Pictures Of Russian Meteorologist That Spent 30 Years In The Loneliest Place On Earth
The long Arctic nights can be so long that one loses his mind, especially if he lives alone, in the middle of nowhere. Slava Korotki is a a man who lives alone in Khodovarikha. That’s Northen Russia.
He works at the Northest Russian weather post and his days are extremely peaceful, except for the weather outbursts and terrifyingly lonely. He was photographed for two weeks by Evgenia Arbugaeva who so happens to have grown up in the Arctic and wanted to document this man’s working hours and living days in an Arctic outpost an hour away by helicopter from the nearest town.
Evgenia has always been passionate about the: “people who are so dedicated to the north, so open and calm”. “I spent two months on the ship and visited 22 weather stations. I was looking for this romantic person of the north, a lonely arctic wolf. But most of the stations weren’t at all as I imagined. Many have been modernised into characterless facilities staffed by young people using new technology”, she says. But one didn’t and that’s Slava weather station.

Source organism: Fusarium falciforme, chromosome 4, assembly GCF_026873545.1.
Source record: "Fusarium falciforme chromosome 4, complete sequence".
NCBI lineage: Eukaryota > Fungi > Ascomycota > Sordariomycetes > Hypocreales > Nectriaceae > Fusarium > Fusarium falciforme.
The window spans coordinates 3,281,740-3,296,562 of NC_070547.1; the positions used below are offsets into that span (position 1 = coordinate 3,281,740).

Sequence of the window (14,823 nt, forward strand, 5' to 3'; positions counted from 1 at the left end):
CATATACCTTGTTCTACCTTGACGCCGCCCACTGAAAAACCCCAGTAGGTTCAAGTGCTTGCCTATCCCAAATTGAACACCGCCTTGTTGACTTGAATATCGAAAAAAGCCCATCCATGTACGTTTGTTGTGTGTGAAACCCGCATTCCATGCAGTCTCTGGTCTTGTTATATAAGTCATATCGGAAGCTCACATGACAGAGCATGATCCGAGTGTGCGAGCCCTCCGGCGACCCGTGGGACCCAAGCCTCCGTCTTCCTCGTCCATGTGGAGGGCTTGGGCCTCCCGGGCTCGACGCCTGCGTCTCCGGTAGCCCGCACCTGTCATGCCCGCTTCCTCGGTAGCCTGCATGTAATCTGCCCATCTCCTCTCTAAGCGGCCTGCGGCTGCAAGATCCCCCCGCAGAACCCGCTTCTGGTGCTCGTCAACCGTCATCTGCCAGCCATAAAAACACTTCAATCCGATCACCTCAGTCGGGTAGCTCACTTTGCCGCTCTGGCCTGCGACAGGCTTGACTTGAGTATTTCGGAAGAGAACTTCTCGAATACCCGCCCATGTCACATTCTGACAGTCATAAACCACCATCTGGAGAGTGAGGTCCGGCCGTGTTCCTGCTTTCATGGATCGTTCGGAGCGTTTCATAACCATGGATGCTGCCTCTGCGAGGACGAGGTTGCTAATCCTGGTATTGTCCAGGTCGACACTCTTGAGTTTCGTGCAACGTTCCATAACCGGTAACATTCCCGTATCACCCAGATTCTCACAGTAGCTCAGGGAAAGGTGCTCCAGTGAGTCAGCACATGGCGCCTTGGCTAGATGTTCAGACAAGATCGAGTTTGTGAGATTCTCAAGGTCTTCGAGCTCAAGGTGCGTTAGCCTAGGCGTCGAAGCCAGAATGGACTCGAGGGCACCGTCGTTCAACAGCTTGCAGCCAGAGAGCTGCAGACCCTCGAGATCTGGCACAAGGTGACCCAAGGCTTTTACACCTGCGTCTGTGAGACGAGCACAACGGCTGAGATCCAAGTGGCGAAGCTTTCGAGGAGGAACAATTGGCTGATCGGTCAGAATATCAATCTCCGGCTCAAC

You can see from these pictures how peaceful, simple and extremely romantic life can be on an almost deserted island, far from other people, only man and nature. These pictures are incredibly powerful, we warn you!
Slava enjoying a lonely night on his handmade boat on the Barents Sea
The lonely walk
Slava’s radio. His only connection with the world
Enjoying his lunch, at home, talking with his parrot friend. Outside it’s snowing.
Slava walking up to the old lighthouse near Khodovarikha meteorological station
Slava’s office and notes
Reading the wheather
“Cloudiness of 10 points, lower tier 0, Altocumulus. Moderate blowing snow, visibility of 4km. Air temperature -20 C. Relative humidity 83%. Wind North East 12mps with gusts up to 14mps, without precipitation. Northern Lights intensity from mild to moderate, yellow-green colour”
The quiet after the storm
When the snow hits…
Matchstick houses are a way of keeping sane and warm during long Arctic nights
And even rain is a good companion…